A reader recently asked me if I’d found a good definition of Selah. Given my mild obsession with the Psalms as of late, I enjoyed looking into this.
The definition of selah has long been a mystery. The word is taken straight from ancient Hebrew—it’s just transliterated into your alphabet. It’s a verb, which means it could be directions to the original musicians and singers.
You’ve probably come across a few ideas. “Pause” and “Crescendo” probably appear in some of your Bible margins—mostly because scholars have associated the Hebrew word selah with other Hebrew words that mean “silence” or “to raise.” Somehow, this signal contributed to the ancient Hebrew poems that we find it in.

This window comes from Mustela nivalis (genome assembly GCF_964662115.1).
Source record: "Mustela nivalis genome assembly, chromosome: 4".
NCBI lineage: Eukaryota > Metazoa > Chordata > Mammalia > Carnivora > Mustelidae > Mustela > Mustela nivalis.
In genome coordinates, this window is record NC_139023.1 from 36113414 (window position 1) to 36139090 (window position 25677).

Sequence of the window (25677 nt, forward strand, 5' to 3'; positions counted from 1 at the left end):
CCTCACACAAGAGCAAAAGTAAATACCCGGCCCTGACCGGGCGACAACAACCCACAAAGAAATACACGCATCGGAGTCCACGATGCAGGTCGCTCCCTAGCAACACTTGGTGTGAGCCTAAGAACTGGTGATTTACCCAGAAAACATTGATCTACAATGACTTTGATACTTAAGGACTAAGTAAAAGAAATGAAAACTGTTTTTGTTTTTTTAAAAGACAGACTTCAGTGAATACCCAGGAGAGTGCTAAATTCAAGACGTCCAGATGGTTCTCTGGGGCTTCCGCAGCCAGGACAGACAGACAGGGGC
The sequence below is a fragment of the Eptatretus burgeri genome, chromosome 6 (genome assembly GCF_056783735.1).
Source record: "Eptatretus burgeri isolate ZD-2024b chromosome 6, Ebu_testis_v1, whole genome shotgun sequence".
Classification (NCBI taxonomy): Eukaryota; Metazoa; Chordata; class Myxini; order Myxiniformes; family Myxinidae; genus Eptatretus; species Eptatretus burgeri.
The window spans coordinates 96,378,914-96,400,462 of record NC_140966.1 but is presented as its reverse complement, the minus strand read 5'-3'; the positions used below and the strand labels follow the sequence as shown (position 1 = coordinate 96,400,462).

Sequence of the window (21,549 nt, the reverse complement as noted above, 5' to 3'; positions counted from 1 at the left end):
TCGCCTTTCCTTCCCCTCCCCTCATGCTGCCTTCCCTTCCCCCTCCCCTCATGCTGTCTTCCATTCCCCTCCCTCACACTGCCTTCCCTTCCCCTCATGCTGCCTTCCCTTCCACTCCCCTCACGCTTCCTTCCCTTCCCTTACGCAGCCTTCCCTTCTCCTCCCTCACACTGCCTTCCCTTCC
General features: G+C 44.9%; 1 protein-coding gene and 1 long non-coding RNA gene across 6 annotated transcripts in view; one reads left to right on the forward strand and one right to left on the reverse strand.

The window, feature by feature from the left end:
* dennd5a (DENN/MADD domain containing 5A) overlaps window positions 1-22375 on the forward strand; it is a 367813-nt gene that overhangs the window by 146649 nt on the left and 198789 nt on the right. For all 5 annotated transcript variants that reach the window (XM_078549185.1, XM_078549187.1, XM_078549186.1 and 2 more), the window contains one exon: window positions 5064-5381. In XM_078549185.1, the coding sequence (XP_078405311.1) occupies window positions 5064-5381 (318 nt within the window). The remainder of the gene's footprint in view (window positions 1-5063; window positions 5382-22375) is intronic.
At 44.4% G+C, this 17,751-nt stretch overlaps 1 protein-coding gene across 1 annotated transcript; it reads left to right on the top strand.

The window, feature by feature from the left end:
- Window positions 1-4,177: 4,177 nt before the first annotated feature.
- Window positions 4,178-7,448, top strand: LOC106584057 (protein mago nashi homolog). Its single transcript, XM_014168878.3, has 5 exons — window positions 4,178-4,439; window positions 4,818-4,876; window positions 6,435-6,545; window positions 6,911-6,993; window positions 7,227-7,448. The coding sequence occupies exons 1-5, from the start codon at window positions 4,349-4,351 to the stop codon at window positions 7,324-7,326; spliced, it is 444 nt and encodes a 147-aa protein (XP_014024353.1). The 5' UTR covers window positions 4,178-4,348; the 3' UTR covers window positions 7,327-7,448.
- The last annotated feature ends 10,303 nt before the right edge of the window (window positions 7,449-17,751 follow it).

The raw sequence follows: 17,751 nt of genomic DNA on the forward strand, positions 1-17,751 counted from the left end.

One cool way of seeing what Hebrew words mean is to see how the ancient Jewish translators thought of it. When the Old Testament was first translated into Greek, they translated the Hebrew word selah to the Greek word diapsalma, which means “musical interlude.”
In my opinion, if the Old Hebrew translators thought selah means “musical interlude,” it’s probably the closest definition.
But I still like to imagine Selah means “air harp solo.”